Read below as Devry Smith Frank LLP’s Toronto Family Lawyer John Schuman answers a common question regarding family law specifically related to joint custody and legal considerations around parenting.
Q: My son is 13, his father and I separated in 2005. My son lived with me until 2012, and decided to go live with his father. His father and I have joint custody. Now my son wants to come back home, he has 2 brothers and a sister that live with me. Can he just come back here or do I have to go back to court first?
A: From a legal perspective, where a 13 year old lives can depend on whether there is a court order that sets that out. From a practical perspective, if a 13 year old is making a voluntary and safe choice, not much will happen if he moves back with you.
There are a number of factors that judges consider when making a decision about where a child should live. They are set out in this podcast: and on How Do Judges Decide Which Parent Gets Custody of a Child?. One of those factors is the views and preferences of the child. When a child is young, judges give a child’s views and preferences very little weight. They also give very little weight if the child’s views have been manipulated by an adult. However, as children get older, judges give children’s views much more weight. For examples, see this article.
Judges are often very reluctant to make an order forcing a teenager to live with one parent instead of another where that order is against the teenager’s wishes. The reality is that teenagers often do not listen and go to the home where they want to stay. Where one parent wants to force a child home, the court’s only real option is to order the police to intervene. However, judges are very reluctant to do that unless the child is choosing to live with a parent who poses some threat to the child’s safety, either by way of abuse (which can include emotional pressure by one parent to encourage the child to reject the other parent) or neglect. If that is the case, then a children’s aid society usually becomes involved as well. However, absent these types of concerns, where a child makes the decision freely to change homes, judges are reluctant to interfere.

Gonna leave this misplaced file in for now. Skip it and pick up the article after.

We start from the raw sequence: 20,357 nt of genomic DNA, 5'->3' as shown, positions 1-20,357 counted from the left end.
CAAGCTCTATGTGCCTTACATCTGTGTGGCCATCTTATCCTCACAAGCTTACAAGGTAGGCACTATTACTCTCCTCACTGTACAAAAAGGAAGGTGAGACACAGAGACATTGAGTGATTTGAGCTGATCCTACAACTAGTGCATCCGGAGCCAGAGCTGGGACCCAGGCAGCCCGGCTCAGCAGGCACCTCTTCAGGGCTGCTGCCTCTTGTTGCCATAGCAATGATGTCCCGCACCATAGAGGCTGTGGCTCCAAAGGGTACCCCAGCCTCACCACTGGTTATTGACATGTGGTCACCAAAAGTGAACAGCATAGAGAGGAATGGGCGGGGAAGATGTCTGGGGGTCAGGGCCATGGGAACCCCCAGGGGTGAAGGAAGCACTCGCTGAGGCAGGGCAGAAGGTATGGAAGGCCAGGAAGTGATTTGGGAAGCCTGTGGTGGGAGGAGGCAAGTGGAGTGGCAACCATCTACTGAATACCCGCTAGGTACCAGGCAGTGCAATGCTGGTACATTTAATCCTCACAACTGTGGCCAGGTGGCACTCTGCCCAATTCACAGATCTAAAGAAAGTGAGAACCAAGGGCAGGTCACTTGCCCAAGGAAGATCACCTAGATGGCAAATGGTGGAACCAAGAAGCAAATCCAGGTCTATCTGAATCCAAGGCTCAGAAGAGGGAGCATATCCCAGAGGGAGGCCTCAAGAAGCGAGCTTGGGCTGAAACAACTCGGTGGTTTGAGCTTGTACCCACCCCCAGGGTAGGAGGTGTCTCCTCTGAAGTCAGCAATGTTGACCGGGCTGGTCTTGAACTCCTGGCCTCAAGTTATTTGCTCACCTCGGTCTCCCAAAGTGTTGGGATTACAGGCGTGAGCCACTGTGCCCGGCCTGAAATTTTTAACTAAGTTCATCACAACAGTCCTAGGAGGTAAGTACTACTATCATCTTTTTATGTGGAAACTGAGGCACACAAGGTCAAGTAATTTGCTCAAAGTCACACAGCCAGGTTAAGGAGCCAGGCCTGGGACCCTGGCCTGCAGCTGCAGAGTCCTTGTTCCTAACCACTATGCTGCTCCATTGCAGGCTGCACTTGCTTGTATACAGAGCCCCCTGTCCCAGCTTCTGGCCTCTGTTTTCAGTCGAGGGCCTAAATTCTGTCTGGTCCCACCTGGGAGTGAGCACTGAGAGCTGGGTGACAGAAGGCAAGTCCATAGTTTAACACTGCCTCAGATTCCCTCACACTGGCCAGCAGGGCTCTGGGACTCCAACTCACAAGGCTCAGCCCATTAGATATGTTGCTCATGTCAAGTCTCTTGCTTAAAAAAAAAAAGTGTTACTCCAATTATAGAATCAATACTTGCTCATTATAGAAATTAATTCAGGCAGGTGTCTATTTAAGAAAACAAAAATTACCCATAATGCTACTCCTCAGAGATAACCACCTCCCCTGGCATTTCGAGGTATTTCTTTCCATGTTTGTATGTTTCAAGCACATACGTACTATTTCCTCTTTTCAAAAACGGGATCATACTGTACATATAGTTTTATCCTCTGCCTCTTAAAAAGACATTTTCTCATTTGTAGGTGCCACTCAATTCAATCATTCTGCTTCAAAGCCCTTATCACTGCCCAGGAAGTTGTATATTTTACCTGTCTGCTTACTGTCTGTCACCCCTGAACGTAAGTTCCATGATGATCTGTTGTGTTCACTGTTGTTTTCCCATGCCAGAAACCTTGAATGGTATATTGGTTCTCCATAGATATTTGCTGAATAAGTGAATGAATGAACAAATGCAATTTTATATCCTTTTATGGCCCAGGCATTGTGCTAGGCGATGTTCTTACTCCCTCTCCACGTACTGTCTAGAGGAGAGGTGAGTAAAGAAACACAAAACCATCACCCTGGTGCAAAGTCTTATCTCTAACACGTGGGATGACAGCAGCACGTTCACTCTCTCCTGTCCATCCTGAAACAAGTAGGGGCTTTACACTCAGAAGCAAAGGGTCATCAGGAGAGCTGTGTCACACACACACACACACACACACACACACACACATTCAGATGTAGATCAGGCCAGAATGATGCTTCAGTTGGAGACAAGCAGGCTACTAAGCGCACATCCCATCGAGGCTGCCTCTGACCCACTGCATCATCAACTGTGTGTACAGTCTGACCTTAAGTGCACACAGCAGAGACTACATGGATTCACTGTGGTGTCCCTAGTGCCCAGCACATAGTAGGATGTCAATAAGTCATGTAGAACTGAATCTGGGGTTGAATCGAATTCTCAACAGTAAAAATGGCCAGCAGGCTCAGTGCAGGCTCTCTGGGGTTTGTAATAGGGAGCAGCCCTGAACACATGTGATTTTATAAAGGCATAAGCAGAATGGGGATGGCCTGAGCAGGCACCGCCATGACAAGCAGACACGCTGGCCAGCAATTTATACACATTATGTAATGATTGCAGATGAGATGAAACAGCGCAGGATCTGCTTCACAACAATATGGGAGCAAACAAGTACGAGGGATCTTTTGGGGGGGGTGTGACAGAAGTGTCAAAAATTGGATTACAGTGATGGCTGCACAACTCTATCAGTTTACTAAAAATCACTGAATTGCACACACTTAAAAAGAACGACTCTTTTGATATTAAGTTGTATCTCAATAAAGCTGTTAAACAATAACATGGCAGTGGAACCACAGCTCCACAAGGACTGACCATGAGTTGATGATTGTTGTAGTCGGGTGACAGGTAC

The child changing homes will have an effect on child support. How child support can be changed is explained in this podcast and in this video. The change in support can prompt a parent to make bad parenting allegations against another parent. However, since child support does not cover all the costs of raising a child, the decrease in support is often less than the decrease in the child-related costs, which makes the support not worth fighting over.
You should speak to a good family law lawyer to understand how the law would apply to the specifics of your case, as small facts can make a big difference.
For more information about the legal considerations around parenting, joint custody, as well as child support, including the steps necessary to change an existing order or agreement, you may want to get a copy of this $20 book on the Basics of Ontario Family Law or contact Toronto family lawyer, John Schuman.